Application: Do you understand how critical unity in the Holy Spirit and being of one mind is to the church family? There are 3 natural born killers of this unity – Lostness, Isolationism, and Divisiveness. Titus 3   10 “Reject a divisive man after the first and second admonition, 11 knowing that such a person is warped and sinning, being self-condemned.” Bottom line: If individually we are not right, it will affect our unity.

Negative – 28 “and not in any way terrified by your adversaries…” The word terrified here is the Greek word “pturomai,” which is again a verb that Paul does not use anywhere else. In Classical Greek it was used to describe a horse getting spooked in battle. It would get startled by loud noises or shrieks and it would bolt through the battlefield, stampeding anyone in his path. A mark of a Gospelian is not to spook or get spooked but stay calm and help each other stay calm and united in the Holy Spirit. Who are our adversaries who spook us? Anything or anyone who is opposed to the gospel. It may be people or policies. How should you respond other than stand fast? “which is to them a proof of perdition, but to you of salvation, and that from God.” Remember that it proves that they are headed for destruction and you are saved by God.

Somethings more Paul said here – 29 “For to you it has been granted on behalf of Christ, not only to believe in Him, but also to suffer for His sake.” Don’t misunderstand. This is not individual personal suffering. Although, that is also true. In this context, it is collective group suffering. Not only that but we are to look upon suffering just as we look upon salvation. It is a gracious gift of God. Ultimately, suffering, and, more specifically, collective suffering is proof that we belong to God. 30 “having the same conflict which you saw in me and now hear is in me.” Meaning: Even though we know this, it doesn’t make sense at times.

Be steadfast together in the Holy Spirit with one mind. Be steadfast together in the face of suffering, refusing to be intimidated. It is a mark of the greatest believers. Are you saved? Are you steadfast together?

Love is Serving by Pastor Abidan Shah

LOVE IS SERVING by Pastor Shah, Clearview Church, Henderson


Introduction: Many of us have heard the name Vince Lombardi, the famous football coach. He was known for his diehard determination to win, especially in tough situations. He also had a big ego. There are lots of stories about him, some true and some not. They say that once he was in championship playoffs and for some reason his wife Marie couldn’t go. It really disappointed him. Green Bay won in spite of the incredible odds. Lombardi was on cloud nine. He got home and his wife was asleep. He tried to slip into bed quietly but his cold feet touched her legs. She exclaimed – “God, your feet are cold!” To which he instantly replied – “When we’re in bed, just call me Vince.” In this message, we’re going to learn why love and pride cannot coexist. Turn to I Corinthians 13 for our message titled, “LOVE IS SERVING.”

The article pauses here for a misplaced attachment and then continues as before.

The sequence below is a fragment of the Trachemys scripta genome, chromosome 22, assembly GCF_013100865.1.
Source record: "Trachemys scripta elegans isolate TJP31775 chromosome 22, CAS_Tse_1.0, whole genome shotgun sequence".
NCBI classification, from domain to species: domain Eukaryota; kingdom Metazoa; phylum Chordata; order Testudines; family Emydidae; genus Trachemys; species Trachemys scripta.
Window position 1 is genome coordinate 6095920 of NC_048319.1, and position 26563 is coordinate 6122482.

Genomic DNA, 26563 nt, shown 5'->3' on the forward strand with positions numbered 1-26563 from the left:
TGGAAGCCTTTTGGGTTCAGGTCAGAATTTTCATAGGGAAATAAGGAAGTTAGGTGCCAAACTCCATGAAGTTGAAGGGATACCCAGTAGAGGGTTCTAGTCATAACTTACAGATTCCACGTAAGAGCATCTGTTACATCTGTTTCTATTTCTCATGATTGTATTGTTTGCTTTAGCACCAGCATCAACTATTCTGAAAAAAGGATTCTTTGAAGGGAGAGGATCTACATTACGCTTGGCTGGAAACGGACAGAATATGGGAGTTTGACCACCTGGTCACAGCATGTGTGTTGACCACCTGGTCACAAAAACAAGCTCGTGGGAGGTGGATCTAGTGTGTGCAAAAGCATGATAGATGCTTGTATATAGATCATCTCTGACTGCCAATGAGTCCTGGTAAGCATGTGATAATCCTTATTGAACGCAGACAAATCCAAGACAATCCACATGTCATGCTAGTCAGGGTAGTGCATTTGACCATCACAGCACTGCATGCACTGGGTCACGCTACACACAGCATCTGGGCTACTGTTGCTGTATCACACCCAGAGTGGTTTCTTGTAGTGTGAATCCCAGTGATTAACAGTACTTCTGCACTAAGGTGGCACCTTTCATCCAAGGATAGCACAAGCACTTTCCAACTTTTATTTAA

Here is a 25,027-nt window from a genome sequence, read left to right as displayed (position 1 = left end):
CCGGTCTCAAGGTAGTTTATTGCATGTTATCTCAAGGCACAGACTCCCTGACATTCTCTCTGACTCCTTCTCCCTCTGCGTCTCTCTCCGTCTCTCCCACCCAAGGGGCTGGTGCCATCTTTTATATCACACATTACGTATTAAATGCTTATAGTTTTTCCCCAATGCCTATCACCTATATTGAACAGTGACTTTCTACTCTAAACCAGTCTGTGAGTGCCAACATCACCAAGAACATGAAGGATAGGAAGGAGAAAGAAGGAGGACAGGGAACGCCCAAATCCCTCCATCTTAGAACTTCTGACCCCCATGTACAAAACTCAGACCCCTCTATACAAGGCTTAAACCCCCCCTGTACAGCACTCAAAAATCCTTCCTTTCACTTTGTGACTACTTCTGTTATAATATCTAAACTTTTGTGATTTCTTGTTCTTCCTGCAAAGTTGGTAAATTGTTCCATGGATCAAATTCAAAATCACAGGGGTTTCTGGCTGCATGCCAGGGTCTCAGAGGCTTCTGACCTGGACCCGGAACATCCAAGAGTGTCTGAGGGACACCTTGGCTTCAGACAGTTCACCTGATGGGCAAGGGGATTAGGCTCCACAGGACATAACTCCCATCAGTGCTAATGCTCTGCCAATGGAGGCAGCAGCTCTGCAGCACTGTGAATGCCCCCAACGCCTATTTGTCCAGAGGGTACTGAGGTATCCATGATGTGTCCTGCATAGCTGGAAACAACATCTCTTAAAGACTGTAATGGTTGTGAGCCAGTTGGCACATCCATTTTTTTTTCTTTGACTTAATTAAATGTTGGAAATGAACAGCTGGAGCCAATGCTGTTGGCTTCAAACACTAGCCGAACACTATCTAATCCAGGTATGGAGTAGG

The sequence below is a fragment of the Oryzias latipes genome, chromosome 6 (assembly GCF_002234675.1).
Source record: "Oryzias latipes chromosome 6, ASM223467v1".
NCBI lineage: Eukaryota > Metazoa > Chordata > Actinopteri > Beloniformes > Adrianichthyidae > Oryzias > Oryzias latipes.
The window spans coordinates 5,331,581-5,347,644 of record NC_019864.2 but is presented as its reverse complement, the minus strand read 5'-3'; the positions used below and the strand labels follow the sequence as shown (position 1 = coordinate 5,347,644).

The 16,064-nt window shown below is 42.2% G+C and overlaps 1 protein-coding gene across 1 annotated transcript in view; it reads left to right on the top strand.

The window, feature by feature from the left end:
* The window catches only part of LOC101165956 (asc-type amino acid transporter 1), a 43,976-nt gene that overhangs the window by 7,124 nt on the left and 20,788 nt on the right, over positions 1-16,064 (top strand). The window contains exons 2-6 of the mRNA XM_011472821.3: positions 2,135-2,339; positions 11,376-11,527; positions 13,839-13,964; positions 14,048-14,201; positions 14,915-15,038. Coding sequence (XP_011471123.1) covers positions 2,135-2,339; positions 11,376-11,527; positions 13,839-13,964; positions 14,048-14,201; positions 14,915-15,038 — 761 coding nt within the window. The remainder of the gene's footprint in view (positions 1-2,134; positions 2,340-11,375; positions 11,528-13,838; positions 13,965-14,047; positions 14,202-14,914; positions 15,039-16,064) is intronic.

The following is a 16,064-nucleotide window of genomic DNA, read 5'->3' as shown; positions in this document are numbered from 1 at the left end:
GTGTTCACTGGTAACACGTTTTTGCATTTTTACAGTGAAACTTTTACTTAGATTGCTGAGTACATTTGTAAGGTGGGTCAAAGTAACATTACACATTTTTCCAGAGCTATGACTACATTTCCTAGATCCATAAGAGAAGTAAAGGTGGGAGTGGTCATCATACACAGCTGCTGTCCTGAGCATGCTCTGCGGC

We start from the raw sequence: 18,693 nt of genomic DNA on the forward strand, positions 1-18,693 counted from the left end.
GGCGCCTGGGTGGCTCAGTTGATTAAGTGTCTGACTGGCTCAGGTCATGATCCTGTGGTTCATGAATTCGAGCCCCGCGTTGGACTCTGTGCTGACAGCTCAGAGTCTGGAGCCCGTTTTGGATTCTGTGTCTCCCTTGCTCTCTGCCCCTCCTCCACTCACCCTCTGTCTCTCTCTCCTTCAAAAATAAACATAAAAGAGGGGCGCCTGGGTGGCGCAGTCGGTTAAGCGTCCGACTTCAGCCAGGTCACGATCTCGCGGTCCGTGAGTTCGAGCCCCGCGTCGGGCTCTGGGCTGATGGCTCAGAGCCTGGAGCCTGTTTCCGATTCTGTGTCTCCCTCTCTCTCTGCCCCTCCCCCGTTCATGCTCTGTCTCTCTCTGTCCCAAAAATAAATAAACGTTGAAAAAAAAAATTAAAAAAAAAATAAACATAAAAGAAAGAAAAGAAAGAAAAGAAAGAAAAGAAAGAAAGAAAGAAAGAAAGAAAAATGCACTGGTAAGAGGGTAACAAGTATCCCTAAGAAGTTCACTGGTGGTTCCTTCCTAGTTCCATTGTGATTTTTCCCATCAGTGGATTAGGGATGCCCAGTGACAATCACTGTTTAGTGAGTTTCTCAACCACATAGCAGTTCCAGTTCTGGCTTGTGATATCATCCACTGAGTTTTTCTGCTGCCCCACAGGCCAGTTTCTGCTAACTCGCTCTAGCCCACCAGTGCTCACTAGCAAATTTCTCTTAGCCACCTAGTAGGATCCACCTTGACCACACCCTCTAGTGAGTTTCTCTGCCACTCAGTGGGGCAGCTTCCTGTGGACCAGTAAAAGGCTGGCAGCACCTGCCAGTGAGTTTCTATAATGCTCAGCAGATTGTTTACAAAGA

I Corinthians 13   4 Love suffers long and is kind; love does not envy; love does not parade itself, is not puffed up; does not behave rudely, does not seek its own, is not provoked, thinks no evil; does not rejoice in iniquity, but rejoices in the truth; bears all things, believes all things, hopes all things, endures all things. Love never fails…13 And now abide faith, hope, love, these three; but the greatest of these is love.

Context: Once again, keep in mind that Paul was writing this letter to the Christians in Corinth. Unlike Athens, that was just an old college town, and Sparta, that was just an old military town, Corinth was a happening place at the time of Paul. It was the capital of the Roman province of Achaia, sitting on two ports, one to the east and the other to the west. The Agora (marketplace) was the largest in Greece. You could buy anything you wanted. I can go on and on. What kind of people lived here? If you remember, Corinth was a Roman colony populated by freed slaves, army veterans, many original Greeks, and business people and laborers. Have you been around people like that? People who have pulled themselves up by their boot straps; people who think they are tough and hardcore; people who think their family tree goes back to some big shot; people who have struck rich and have a lot of money. What is one thing they all have in common? PRIDE. Unfortunately, this Corinthian sense of pride and arrogance had crept into the church and was destroying the unity of the church. Paul had to address it. Listen to 1 Corinthians 1   26 For you see your calling, brethren, that not many wise according to the flesh, not many mighty, not many noble, are called. Paul is being sarcastic here. He is telling them, “Don’t forget where you came from.” 27 But God has chosen the foolish things of the world to put to shame the wise, and God has chosen the weak things of the world to put to shame the things which are mighty; 28 and the base things of the world and the things which are despised God has chosen, and the things which are not, to bring to nothing the things that are, 29 that no flesh should glory in His presence. What is pride? Pride is forgetting where we came from and self-glorying in God’s presence.

Question: Do you have a pride problem? Don’t be too quick to deny it. Pride is an equal opportunity employer. It infects Christians as well as non-Christians. It infects the rich as well as the poor. It has killed more marriages, destroyed more friendships, and sabotaged more hopes than anything else. Are you saved? Refusing to be saved is saying that you are good enough and don’t need Jesus to save you. Leave your pride behind and come to him today.